Poor conditions, lots of haze and low level cloud moving in and out of the target area. No moisture at ground level but certainly up at altitude. Comet was not visible in the finder scope, camera viewfinder, live view, or in binoculars (12×50). Could not see it at the eyepiece probably due to the camera not 100% aligned with the OTA and did not want to move the scope during the short imaging session that I had. And then the clouds really rolled in! With the Moon heading towards last quarter I’m hoping for some good clear skies down here with some mag. observations to add.

  • 2016 September 16 – Penumbral Lunar eclipse. Note that as this is a penumbral eclipse, only the outer Earth shadow will cross the Moon and as a result the eclipse may not be obvious to the naked eye.
  • 2016 October 3 – Moon is near Venus in the evening sky
  • 2016 October 6 – Moon is near Saturn in the evening sky
  • 2016 October 8 – International Observe the Moon Night. ASSA is currently looking at various initiatives for this evening, including the possibility of live streaming.
  • Orionids Meteor shower. This meteor shower is typically active from 2 October until 7 November, with the peak meteor rate being observed about the 21 October and best between midnight and 4.00am. Unfortunately conditions are not good this year for observing this shower.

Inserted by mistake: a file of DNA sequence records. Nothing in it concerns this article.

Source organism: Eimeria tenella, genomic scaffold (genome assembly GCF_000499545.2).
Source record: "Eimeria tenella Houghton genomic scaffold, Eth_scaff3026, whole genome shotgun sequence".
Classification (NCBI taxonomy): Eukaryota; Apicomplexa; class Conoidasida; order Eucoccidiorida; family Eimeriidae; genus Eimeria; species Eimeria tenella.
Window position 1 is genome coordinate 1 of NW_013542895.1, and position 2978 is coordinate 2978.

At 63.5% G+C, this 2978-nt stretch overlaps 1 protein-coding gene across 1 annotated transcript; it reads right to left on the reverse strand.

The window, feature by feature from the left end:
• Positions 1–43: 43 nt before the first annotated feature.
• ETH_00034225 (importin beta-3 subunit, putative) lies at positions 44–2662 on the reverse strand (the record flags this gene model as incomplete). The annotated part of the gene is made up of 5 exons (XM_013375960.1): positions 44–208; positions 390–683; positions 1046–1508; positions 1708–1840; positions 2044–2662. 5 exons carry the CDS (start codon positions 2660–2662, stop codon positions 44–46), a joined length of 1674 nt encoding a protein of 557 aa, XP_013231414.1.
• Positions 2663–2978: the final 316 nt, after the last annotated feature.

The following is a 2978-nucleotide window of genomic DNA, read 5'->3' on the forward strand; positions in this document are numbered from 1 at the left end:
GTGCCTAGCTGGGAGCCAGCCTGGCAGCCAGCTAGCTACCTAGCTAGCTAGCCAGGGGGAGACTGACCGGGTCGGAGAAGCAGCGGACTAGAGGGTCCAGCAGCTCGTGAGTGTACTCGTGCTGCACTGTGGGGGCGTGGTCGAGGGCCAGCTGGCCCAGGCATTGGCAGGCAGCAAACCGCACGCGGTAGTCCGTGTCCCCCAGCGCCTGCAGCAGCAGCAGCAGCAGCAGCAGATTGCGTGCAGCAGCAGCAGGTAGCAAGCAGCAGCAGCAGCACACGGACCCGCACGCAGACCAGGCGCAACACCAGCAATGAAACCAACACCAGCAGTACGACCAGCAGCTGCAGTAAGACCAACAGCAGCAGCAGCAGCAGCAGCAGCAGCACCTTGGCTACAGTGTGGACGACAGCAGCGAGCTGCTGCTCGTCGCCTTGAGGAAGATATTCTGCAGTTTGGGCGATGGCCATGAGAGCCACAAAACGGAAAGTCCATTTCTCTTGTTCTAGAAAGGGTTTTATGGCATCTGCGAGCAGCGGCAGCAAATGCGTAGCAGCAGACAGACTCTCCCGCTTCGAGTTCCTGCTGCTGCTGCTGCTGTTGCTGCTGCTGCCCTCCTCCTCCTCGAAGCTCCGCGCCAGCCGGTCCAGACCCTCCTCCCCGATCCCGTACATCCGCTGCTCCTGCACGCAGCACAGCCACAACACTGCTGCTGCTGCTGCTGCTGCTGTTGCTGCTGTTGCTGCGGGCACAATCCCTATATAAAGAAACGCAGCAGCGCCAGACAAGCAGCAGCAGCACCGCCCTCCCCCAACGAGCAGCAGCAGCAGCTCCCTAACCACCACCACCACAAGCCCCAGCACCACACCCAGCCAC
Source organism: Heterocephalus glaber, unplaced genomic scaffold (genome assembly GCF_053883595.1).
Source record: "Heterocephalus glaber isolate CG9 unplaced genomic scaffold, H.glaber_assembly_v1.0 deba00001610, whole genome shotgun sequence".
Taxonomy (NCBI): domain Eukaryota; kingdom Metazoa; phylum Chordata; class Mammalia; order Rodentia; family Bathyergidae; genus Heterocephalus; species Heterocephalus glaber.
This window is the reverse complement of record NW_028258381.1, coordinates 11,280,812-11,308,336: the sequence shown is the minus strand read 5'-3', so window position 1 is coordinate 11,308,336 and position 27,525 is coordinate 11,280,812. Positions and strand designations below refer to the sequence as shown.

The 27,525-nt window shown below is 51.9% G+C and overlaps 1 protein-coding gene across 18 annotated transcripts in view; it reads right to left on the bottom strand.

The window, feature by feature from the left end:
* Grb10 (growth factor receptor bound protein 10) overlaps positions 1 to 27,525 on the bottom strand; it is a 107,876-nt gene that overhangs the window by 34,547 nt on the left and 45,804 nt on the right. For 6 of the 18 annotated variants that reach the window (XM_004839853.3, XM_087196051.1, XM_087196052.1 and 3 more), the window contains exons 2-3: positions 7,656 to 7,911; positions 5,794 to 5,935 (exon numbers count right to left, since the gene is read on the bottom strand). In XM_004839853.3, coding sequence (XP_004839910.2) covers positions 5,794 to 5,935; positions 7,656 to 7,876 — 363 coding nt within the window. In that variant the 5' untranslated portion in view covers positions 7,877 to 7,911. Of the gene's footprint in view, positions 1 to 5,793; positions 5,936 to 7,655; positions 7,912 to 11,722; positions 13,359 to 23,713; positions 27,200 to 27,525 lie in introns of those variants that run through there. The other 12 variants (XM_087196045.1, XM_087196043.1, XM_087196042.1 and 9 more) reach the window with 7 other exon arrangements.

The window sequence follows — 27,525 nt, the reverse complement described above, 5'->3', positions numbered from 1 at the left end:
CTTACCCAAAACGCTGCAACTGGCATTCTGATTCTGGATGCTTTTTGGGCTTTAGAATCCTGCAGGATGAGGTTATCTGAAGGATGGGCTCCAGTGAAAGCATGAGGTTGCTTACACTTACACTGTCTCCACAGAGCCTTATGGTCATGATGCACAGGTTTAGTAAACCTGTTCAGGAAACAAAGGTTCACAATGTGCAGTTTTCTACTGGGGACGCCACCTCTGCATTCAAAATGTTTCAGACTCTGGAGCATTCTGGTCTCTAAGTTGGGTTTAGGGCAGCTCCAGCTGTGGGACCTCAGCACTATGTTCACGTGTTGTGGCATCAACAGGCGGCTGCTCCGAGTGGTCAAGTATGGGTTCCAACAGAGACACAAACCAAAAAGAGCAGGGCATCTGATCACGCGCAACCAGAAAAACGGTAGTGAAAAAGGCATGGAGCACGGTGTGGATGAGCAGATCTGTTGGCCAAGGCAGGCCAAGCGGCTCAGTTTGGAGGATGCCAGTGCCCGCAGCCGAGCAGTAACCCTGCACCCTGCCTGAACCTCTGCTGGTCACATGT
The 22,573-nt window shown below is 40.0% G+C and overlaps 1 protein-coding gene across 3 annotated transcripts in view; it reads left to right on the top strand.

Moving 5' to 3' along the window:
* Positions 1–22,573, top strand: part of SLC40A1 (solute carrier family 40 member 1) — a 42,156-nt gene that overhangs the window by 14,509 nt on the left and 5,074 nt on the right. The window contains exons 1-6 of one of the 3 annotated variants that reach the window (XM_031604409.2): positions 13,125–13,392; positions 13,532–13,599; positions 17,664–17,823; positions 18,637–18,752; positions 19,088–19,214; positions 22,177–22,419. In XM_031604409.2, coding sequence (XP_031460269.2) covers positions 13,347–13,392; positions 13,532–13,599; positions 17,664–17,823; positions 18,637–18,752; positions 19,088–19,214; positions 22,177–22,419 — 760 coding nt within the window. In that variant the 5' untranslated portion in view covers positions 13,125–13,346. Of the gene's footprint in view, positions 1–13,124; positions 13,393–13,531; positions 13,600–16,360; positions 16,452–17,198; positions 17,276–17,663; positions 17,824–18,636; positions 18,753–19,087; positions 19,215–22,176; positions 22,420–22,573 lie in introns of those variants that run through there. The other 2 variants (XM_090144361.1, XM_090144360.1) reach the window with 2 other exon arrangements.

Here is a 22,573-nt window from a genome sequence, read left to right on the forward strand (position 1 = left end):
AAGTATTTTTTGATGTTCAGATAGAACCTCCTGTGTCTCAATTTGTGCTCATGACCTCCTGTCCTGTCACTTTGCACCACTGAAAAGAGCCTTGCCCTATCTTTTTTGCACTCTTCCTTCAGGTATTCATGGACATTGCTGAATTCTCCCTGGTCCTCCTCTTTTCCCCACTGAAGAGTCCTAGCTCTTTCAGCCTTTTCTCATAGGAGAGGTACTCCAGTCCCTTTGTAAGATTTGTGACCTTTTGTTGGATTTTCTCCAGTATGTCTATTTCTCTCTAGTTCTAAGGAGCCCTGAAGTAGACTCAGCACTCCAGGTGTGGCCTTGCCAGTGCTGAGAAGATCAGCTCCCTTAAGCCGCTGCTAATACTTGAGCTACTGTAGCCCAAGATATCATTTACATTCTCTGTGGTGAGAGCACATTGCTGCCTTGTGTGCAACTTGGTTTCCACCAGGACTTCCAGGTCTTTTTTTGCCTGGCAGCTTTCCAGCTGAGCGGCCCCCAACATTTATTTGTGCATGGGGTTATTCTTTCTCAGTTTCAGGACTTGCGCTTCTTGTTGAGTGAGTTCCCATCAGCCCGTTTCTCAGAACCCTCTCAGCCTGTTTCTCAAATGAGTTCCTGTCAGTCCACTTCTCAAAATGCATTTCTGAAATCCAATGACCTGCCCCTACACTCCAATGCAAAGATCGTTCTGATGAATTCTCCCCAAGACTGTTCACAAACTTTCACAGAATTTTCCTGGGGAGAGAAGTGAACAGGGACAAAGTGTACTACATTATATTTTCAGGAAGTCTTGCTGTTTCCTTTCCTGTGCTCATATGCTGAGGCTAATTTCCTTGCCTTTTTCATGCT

Recent Events

  • The partial eclipse of the Sun on Thursday,  September 01 2016. This was the only solar eclipse visible from southern Africa this year. In fact, it was visible from almost anywhere in Africa (except the very northernmost parts), and seen from central Africa and Madagascar it would be annular. This rare event was a wonderful opportunity to witness the solar system in action, as the Moon slid in front of the Sun. Using simple materials, the progress of the eclipse – which lasted more or less 2 hours – could be watched, shown to family and friends, and shared with the world. Further information is available on the ASSA Eclipse 2016 page
  • Conjunction of Venus and Jupiter August 27th 2016. The separation of the pair on the 28th August 2016, at 18:49 (SAST) was 15′ 07.2” (just over a quarter of a degree). At their absolute minimum, the two planets had a separation of 4′ (arcminutes) at 21:47 (SAST), but would have been below the horizon for South African observers at this point.
  • Past events are archived on the ASSA website archive.

Observing Guides

  1. How to observe the Sun.
  2. How to observe the Moon.
  3. How to observe the planets.
  4. How to observe satellites.
  5. How to observe asteroids.
  6. How to observe comets.
  7. How to observe meteors.
  8. How to observe occultations.

Recipients of 2016 ASSA Shallow Sky Awards

  • Observing Certificate (Solar and Sunspot): Richard Ford

Information about ASSA Awards and previous award winners can be found on the ASSA Awards page.